Fun note: Germans are not fond of the hard ‘r’ and ‘s’ sounds in English. I have on many occasions had Germans comment on this. The ‘r’ sound is hard on their ears and the constant ‘s’ sound we make reminds them of someone who is drunk.

The World Of Fun And Funny German Compound Words

One of the hardest parts of learning a language is memorizing and transferring to long term memory all of those seemingly endless lists of vocabulary words. There are more fun ways to do this then others for sure.

But, in the German language, those savvy Germans have included a way for you to learn many more vocabulary words that in other languages in a shorter amount of time. How have they don this?

German compound words are fun because they are interesting to use and easy to understand. Instead of coming up with unrelated words for things, German tends to piece together shorter ones with sometimes funny results. This leads to some of the longest compounds words in the world.

Instead of having to learn as many new completely unrelated spellings and sounds, German simply tacks words onto one another. Here is a short list of what you can expect in German. Some make sense, and some just make me laugh.

German Compound WordGerman Words UsedEnglish LiteralEnglish Actual
die Nacktschneckenackt+Schneckenaked+snailslug
der Kühlschrankkühl+Schrankcold+cabinetrefrigerator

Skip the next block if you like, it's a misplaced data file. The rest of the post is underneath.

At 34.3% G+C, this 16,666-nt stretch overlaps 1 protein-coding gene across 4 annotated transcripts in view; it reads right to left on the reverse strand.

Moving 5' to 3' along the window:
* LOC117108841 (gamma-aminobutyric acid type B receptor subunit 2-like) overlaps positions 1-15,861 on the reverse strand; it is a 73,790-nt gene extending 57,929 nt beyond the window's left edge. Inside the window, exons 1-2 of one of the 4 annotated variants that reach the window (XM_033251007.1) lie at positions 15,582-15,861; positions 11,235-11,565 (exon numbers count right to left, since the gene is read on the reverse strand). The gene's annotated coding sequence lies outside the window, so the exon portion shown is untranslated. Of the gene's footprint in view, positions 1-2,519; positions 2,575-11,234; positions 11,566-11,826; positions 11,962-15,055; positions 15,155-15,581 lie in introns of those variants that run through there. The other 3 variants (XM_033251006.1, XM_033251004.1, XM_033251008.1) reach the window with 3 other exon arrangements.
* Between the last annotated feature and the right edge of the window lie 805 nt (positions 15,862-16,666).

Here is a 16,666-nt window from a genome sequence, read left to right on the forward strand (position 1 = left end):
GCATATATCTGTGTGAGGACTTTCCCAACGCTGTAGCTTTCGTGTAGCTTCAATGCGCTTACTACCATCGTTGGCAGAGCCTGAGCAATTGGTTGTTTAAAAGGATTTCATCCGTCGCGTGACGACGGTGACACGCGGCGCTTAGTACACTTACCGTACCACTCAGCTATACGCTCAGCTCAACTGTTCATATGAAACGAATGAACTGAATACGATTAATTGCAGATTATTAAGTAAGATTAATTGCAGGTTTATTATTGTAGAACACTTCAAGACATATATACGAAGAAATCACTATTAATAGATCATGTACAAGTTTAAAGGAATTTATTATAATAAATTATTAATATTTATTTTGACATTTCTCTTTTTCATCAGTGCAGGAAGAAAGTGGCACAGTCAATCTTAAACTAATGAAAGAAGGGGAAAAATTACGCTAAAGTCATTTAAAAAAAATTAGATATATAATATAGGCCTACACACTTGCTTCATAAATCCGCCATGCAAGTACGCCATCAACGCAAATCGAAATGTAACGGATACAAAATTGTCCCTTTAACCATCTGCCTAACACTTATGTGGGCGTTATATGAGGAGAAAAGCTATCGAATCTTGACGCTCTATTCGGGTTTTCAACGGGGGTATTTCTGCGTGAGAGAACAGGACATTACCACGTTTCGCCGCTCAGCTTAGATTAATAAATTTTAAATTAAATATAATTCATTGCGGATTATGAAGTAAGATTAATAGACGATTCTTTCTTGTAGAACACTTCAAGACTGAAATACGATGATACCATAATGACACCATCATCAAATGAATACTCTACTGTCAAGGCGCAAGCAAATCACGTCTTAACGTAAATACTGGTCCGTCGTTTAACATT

der HandschuhHand+Schuhhand+shoeglove
das Esszimmeressen-Zimmereating+roomdinning room
der Schreibtischschreiben+Tischwriting+tabledesk

These are the simple ones so that you can see how fun this can be. Of course there are the ones that go way too far. Try out this one if you dare…


No kidding, that is an 80 letter German word. Not many people use it as it designates some middle management position at a steamboat electrical company. But you can see that they are serious about not coming up with a ton of new words. They have many compound words, that actually make it fun and easier for learners to pick up.

There Are Tons Of Fun German Names

Names for many of us immediately call to mind a people, culture, and nation. This is true of many around the world. Germany is no different, though many of their names have made it into our common English usage through ancestry and the influence of immigration into native English speaking lands.